If you are or have ever been through the process of raising private capital for an emerging company, you are well aware of the regulatory framework that seems to have been created to test your commitment. When you raise money for your venture you are almost undoubtedly selling a "security." The offering and sale of securities are regulated by both the federal government and each state which has jurisdiction. What this means: when you raise money, the securities you are offering are either: (1) registered; (2) exempt; or (3) illegal. Almost every new and growth stage company will rely on an exemption from registration which is an expensive process and offering illegal securities is not a solid business plan. (Before you ask, there is no "friends and family" exemption.)
The most common exemptions are known as "Regulation D" exemptions, with the most common Regulation D exemption being Rule 506(b). The benefits of this federal exemption are:
1) you can raise an unlimited amount of capital;
2) it preempts state securities laws (meaning you will not need to find a separate state exemption for each state involved, although you probably will have to make a notice filing);
3) it allows you to sale the securities to an unlimited number of "accredited investors" - the topic of this post.
Accredited investors are individuals or companies who meet certain defined income or net worth requirements. The government has decided that these individuals are deemed sophisticated in investments by the nature of their wealth, and therefore not in need of government protection from risky investments as much as the general populace. Companies seeking funding flock to this group of investors for a multitude of reasons, including the relaxed oversight, their expected level of experience and sophistication and, of course, their deeper pockets.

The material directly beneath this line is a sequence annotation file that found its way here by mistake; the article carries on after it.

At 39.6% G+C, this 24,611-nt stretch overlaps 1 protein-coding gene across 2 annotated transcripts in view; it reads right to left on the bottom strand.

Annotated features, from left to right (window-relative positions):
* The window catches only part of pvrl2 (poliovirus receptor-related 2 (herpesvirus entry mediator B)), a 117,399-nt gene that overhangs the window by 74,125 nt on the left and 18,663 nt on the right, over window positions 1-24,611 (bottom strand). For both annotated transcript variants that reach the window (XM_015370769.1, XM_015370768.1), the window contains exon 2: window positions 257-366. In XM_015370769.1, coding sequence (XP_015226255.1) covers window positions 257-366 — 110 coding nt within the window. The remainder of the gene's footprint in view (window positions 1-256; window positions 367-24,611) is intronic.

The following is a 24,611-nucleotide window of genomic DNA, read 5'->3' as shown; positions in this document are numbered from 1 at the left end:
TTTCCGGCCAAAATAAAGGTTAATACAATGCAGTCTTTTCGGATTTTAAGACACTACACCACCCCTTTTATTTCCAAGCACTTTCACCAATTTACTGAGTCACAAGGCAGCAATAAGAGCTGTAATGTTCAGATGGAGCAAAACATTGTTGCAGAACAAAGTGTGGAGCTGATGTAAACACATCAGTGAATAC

On February 1, the US House of Representatives overwhelmingly approved a bill that would expand the categories of individuals that would qualify as accredited investors. The new legislation would include those who have a securities license or who have professional knowledge in relation to a specific security being offered. This seems to fit within the purpose of the regulatory framework: protect the inexperienced and less sophisticated, but allow those with experience and expertise to fend for themselves without regulatory burdens dampening the transactions.
Young companies and entrepreneurs should take note: this may be opening up an extremely important class of investors in the near future. To the extent a company raising money can be selective, the investors should provide some peripheral value beyond money. Introductions, peer support, and an extra set of interested eyes reviewing product and strategy are all things that can benefit a growing company and, as a result, its investors. I am not suggesting the bill passed in the House is perfect and the underlying regulations will be straightforward (how will the government or any oversight authority determine whether an individual has the requisite expertise?), but it is a welcome discussion to be having.
ABOUT THE AUTHOR – BRIAN CASSERLY
Brian Casserly is an attorney at Gutwein Law. Prior to receiving his J.D. from Indiana University, he earned his MBA from Ball State University and his BA in Finance from University of Southern Indiana. He focuses primarily on business law.